Man's Other Best Friend: Shorn, Worn and Eaten for Dinner

Research flock at the U.S. Sheep Experiment Station near Dubois, Idaho. (Image credit: USDA ARS)

Dogs may be the first domesticated animal and man's best friend, but humans owe a lot more to the second domesticated animal — sheep. The domestication of animals occurred at the same time people started to settle down and grow their own food, about 12,000 years ago. Once they planted crops, people rounded up dogs, goats and sheep because those animals were happy to be part of the household. Presumably, dogs were valued for their companionship and goats for their meat and milk, but sheep were the best early livestock because everything about them was, and still is, useful to people. It stared out with sheep as easy human prey. Dr. Warren Gill of the University of Tennessee has written that wild sheep were "undoubtedly nimble and swift," but their flocking instinct made them vulnerable once separated from their kind. All a hunter needed to do was chase one down and smack it with a rock, and he or she gained meat in a small, portable, package, hides for clothing and shelter, and bones that could be carved into tools or ornaments. Dr. Gill also points out that everything about a sheep was good news. For example, the hunter could clean out a sheep's small bladder and fill it with liquid, like an early thermos, something one couldn't do with a mammoth bladder because it would take two or three people to haul that giant bladder around. It wouldn't take long for early humans to see the potential of having these animals much closer to home. Sheep were, in fact, perfect candidates for domestication. There were, and are, docile, quiet, easy to capture and push around. Perhaps that happened over night, when some hunter brought home a few wild lambs that were too cute to eat. Those hand-raised lambs would imprint on whoever fed them, blissfully unaware they were viewed as commodities. Once near at hand, early humans began to selectively breed sheep for certain traits. Take two very meaty sheep and enclose them alone and what you get is an even meatier lamb. Not exactly rocket science, but pretty sophisticated logic for people who had not yet invented introductory biology. Besides breeding sheep and eating sheep, ancient people also understood the value of wool. They'd have noticed the dark brown clumps of fleece left behind by molting wild sheep on bushes on the hillside. Maybe they also noticed the clump of matted wool was really tough, or maybe they simply liked the natural brown color. Whatever the impetus, people probably began to stuff it in their boots and play with it until it felted and became even stronger. And so they started breeding sheep not just for meatiness, but for a thick, soft coat that could be felted or spun into yarn. Of course, humans then had to invent shears to cut off that human-designed coat since selective breeding for meat and wool unexpectedly wiped out the annual molt. Surprisingly, sheep remain important to humans today. And that's because wool is the Swiss Army knife of fabrics, in spite of synthetics. It can be spun, woven, felted, knitted, stretched, shrunk, knotted, twisted, looped and flattened. It absorbs water and remains warm, but dissipates heat in the summer. You can wear it on your head or turn it into a house. And then you can have a leg of lamb for dinner. Not b-a-a-a-h-d. Meredith F. Small is an anthropologist at Cornell University. She is also the author of "Our Babies, Ourselves; How Biology and Culture Shape the Way We Parent" (link) and "The Culture of Our Discontent; Beyond the Medical Model of Mental Illness" (link).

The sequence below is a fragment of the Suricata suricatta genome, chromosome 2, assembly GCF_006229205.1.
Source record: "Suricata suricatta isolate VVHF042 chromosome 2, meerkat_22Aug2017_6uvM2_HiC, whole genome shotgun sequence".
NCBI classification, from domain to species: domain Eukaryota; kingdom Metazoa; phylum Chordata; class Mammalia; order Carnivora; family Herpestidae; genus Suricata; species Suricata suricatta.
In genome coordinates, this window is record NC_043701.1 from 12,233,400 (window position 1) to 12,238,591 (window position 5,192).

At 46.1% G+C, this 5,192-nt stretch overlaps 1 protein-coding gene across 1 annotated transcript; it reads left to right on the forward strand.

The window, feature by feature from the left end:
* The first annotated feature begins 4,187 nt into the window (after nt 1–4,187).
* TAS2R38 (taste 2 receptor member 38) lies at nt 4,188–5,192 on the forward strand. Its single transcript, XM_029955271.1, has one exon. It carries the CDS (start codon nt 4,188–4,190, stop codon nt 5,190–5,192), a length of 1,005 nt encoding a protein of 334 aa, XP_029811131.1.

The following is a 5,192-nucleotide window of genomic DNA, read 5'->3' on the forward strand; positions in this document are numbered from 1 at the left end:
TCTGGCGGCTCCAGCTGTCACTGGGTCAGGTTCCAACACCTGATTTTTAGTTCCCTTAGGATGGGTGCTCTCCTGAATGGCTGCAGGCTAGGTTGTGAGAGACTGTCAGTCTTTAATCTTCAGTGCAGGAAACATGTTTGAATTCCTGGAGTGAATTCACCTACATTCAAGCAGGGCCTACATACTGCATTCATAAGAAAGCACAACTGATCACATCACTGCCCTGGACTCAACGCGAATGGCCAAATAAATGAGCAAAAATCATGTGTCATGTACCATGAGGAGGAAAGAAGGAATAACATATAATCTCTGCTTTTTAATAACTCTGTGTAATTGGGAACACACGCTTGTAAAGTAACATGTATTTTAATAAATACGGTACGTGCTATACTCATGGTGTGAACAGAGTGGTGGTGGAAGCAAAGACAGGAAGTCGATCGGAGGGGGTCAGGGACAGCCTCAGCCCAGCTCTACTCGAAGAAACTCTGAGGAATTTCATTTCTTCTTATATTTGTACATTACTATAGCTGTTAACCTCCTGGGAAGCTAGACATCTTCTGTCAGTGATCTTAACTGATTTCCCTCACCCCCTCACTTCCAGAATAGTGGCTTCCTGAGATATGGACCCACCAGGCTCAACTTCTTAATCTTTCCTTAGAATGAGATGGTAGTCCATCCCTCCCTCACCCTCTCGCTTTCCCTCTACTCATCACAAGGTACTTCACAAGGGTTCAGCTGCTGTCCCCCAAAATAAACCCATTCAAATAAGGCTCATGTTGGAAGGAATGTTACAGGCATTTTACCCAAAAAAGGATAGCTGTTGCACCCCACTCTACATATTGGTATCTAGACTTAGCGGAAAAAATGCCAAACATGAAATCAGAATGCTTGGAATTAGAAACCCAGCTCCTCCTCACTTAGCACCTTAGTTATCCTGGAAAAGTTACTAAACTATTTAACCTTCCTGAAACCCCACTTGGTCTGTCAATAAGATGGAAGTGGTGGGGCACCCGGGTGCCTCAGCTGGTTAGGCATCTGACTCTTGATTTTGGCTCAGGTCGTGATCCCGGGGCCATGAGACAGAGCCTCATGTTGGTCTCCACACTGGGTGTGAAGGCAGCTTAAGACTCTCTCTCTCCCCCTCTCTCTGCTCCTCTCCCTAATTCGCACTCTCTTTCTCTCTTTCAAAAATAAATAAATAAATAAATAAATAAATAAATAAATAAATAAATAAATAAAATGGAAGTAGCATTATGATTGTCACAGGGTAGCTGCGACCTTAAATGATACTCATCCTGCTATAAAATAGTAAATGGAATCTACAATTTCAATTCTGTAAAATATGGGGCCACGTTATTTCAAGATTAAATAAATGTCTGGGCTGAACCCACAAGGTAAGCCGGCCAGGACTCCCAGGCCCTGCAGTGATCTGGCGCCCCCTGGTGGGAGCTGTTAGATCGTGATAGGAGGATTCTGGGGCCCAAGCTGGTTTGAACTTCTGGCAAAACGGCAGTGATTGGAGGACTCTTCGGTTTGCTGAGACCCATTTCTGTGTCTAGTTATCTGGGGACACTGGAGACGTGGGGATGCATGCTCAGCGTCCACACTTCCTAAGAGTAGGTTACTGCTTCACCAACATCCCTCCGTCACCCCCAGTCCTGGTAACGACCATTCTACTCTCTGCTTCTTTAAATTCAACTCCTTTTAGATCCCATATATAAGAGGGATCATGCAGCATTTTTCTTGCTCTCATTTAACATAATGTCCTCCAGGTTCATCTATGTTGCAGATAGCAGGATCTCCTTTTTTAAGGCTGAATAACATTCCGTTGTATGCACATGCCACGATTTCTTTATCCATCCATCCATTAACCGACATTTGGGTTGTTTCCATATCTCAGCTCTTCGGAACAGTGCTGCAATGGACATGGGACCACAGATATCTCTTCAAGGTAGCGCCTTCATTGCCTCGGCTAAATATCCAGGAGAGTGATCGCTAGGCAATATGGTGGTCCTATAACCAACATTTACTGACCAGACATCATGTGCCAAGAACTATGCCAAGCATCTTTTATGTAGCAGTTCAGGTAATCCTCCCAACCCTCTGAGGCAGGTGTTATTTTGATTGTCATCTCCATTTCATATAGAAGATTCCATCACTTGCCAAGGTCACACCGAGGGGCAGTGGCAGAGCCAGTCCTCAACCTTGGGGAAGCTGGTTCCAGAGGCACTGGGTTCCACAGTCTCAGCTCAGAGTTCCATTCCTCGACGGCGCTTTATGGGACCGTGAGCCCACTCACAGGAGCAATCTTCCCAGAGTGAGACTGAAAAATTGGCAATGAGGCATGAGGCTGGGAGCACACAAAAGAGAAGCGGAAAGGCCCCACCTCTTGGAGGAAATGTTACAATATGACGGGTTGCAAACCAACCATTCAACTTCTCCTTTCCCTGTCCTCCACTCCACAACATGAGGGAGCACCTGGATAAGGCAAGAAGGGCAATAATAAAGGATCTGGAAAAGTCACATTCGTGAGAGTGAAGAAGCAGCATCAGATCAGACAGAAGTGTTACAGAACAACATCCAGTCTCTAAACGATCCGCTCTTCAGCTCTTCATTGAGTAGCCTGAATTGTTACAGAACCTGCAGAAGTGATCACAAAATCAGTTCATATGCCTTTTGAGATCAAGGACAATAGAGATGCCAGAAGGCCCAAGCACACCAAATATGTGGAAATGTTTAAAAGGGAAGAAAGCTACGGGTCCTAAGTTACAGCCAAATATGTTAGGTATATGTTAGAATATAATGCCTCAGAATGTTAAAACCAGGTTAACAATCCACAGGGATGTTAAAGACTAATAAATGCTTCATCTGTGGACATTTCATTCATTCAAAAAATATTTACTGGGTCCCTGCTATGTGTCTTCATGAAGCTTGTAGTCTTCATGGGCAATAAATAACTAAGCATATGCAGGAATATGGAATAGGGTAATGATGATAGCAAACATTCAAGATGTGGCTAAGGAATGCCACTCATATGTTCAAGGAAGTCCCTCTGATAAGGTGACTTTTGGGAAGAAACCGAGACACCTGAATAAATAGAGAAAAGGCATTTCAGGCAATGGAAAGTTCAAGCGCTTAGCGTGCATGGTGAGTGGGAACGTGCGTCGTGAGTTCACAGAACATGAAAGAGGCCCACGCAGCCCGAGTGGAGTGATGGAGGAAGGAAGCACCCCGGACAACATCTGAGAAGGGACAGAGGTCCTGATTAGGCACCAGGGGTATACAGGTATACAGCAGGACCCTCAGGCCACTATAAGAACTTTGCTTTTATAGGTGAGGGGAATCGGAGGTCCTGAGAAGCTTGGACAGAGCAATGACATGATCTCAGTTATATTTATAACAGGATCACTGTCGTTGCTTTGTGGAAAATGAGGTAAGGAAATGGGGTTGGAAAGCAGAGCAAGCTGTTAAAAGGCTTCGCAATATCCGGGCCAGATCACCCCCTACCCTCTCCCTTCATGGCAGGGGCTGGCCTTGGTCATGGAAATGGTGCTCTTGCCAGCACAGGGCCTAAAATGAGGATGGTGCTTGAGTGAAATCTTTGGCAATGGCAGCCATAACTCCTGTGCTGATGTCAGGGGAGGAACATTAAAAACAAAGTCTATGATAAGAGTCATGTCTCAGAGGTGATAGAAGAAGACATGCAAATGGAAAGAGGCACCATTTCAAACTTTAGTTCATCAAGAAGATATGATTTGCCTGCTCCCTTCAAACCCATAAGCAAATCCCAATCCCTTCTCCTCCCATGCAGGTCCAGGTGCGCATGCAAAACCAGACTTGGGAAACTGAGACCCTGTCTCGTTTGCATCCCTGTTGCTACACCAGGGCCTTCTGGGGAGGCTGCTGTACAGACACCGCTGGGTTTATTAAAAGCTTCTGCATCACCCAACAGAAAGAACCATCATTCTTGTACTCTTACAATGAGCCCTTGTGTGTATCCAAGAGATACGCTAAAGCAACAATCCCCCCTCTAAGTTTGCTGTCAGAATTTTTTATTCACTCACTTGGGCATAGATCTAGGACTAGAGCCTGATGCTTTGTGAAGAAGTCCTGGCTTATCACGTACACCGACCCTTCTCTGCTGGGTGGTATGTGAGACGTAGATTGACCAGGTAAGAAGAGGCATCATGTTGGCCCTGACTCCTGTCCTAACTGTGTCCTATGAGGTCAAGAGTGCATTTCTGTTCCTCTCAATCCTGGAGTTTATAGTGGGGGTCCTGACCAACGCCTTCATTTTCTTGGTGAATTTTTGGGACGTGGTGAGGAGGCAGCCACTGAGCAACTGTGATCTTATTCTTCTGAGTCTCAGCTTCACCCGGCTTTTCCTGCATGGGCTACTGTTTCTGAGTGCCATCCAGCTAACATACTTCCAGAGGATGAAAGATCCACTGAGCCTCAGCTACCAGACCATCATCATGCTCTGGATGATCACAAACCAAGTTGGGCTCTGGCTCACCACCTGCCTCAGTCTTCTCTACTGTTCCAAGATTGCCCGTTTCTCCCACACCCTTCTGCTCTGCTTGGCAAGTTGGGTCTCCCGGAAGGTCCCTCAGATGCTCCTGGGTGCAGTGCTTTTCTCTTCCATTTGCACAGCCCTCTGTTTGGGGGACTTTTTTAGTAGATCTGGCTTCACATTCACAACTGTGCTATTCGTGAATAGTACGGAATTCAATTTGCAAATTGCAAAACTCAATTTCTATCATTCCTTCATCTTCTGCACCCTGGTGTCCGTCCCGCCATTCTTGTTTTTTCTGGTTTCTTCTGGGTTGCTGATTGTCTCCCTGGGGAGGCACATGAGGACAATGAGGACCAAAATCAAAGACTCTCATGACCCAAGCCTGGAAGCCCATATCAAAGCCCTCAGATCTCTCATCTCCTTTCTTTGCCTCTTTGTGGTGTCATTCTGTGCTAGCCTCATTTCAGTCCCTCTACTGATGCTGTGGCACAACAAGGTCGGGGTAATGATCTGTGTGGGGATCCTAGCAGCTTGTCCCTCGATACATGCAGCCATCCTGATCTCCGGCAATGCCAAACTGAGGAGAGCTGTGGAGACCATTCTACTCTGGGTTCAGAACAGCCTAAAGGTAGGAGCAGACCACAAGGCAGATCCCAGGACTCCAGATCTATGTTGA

Meredith Small is a professor of anthropology at Cornell University, and the author of "Our Babies, Ourselves". She is a contributor to Live Science.